Why Nine Entertainment’s share price increased today

What Happened to Nine Entertainment’s Share Price?

Shares in TV network Nine Entertainment [ASX:NEC] jumped as much as 15.2% today to the highest level since November last year. The stock price has been volatile over the past 12 months. After peaking around $2.40 in March last year, it fell to around $1.60 in January 2015. It has rebounded strongly over the past months.

Why Did This Happen to NEC Shares?

The rebound in the share price is more about low interest rates than better earnings. Today, NEC announced a 2% fall in revenue and a 6.4% decline in underlying net profit. Despite weaker earnings, the company announced a share buyback, which is typically good for short term share price performance.

What Now for Nine Entertainment?

The Aussie economy is sluggish, which means the advertising market will remain tough for NEC. The share buyback gives the market confidence, as it is an indication that management thinks the stock price is good value and worth buying at these levels. NEC does look like good value, but that reflects the company’s low growth environment. The best investors can hope for is more interest rate juicing pushing stocks higher as investors chase dividend payers. NEC yields a bit under 5%, which is attractive in this low interest rate world.

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Greg Canavan+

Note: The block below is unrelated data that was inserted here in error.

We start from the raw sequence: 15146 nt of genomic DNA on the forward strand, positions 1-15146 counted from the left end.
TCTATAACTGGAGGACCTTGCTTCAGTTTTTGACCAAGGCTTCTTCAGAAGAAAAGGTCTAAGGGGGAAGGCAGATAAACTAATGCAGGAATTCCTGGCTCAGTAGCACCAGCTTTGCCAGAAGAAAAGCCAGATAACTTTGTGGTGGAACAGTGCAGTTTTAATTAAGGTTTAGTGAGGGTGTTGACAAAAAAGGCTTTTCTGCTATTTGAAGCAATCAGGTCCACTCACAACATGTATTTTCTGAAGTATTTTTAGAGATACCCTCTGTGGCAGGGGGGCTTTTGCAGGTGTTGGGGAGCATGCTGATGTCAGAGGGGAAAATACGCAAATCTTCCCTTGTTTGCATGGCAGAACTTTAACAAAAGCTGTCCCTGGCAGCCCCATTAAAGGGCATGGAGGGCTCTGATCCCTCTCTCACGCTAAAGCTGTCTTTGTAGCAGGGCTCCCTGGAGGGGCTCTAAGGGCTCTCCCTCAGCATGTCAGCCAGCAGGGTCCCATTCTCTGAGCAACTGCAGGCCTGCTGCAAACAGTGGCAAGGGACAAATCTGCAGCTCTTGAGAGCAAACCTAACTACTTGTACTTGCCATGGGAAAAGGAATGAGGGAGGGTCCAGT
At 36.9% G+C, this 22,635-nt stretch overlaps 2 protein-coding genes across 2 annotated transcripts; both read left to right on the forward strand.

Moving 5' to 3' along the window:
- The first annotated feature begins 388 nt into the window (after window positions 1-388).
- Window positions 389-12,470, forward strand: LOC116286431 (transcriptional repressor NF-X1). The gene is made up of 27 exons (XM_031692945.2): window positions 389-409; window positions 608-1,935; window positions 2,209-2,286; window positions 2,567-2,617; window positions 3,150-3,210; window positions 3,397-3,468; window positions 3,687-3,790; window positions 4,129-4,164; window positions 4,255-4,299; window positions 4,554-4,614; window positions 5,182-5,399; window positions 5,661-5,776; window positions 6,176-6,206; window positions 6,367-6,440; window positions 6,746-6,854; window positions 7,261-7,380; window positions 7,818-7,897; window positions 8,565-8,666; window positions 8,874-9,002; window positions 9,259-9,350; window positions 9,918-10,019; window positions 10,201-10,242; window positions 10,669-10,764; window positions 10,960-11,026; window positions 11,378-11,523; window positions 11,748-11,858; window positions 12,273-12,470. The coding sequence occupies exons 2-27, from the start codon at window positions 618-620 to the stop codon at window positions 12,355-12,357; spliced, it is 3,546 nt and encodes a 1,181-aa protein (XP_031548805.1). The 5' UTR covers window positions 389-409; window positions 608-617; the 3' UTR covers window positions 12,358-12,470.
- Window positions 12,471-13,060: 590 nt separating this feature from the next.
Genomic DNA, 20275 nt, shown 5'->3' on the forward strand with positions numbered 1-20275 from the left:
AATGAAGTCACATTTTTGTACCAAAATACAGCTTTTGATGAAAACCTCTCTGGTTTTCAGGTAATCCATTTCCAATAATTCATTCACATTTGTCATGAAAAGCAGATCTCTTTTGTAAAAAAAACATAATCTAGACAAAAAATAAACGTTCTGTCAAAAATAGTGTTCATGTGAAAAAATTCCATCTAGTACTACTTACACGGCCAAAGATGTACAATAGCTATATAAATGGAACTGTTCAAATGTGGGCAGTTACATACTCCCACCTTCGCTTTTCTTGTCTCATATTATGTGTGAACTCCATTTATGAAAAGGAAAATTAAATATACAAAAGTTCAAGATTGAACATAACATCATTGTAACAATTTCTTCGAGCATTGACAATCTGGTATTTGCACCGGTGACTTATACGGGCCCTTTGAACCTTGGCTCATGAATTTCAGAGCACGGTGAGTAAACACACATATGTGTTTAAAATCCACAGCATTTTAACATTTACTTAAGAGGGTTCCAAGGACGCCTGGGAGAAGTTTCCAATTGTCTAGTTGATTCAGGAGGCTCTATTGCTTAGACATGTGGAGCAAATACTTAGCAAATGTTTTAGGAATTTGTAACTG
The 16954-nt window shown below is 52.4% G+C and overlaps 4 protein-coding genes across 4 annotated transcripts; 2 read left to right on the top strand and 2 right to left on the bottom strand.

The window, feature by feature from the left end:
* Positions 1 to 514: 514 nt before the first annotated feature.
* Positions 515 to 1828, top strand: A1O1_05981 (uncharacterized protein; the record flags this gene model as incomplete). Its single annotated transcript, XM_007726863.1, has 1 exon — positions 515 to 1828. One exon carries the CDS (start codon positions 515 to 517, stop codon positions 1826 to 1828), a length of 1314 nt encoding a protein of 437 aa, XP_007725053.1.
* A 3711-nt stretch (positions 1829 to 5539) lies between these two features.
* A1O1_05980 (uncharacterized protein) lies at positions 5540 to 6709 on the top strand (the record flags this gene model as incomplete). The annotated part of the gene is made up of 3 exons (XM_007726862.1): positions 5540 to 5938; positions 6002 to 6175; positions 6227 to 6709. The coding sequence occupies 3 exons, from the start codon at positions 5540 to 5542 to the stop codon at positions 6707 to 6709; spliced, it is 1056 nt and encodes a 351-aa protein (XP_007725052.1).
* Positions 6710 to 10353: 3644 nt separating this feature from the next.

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Greg Canavan is a Contributing Editor at Markets & Money and Head of Research at Port Phillip Publishing. He advocates a counter-intuitive investment philosophy based on the old adage that ‘ignorance is bliss’. Greg says that investing in the ‘Information Age’ means you now have all the information you need. But is it really useful? Much of it is noise, and serves to confuse rather than inform investors. And, through the process of confirmation bias, you tend to sift the information that you agree with. As a result, you reinforce your biases. This gives you the impression that you know what is going on. But really, you don’t know. No one does. The world is far too complex to understand. When you accept this, your newfound ignorance becomes a formidable investment weapon. That’s because you’re not a slave to your emotions and biases. Greg puts this philosophy into action as the Editor of Crisis & Opportunity. He sees opportunities in crises. To find the opportunities, he uses a process called the ‘Fusion Method’, which combines charting analysis with more conventional valuation analysis. Charting is important because it contains no opinions or emotions. Combine that with traditional stock analysis, and you have a robust stock selection strategy. With Greg’s help, you can implement a long-term wealth-building strategy into your financial planning, be better prepared for the financial challenges ahead, and stop making the same mistakes that most private investors do every time they buy a stock. To find out more about Greg’s investing style and his financial worldview, take out a free subscription to Markets & Money here. And to discover more about Greg’s ‘ignorance is bliss’ investment strategy and the Fusion Method of investing, take out a 30-day trial to his value investing service Crisis & Opportunity here. Official websites and financial e-letters Greg writes for:

 


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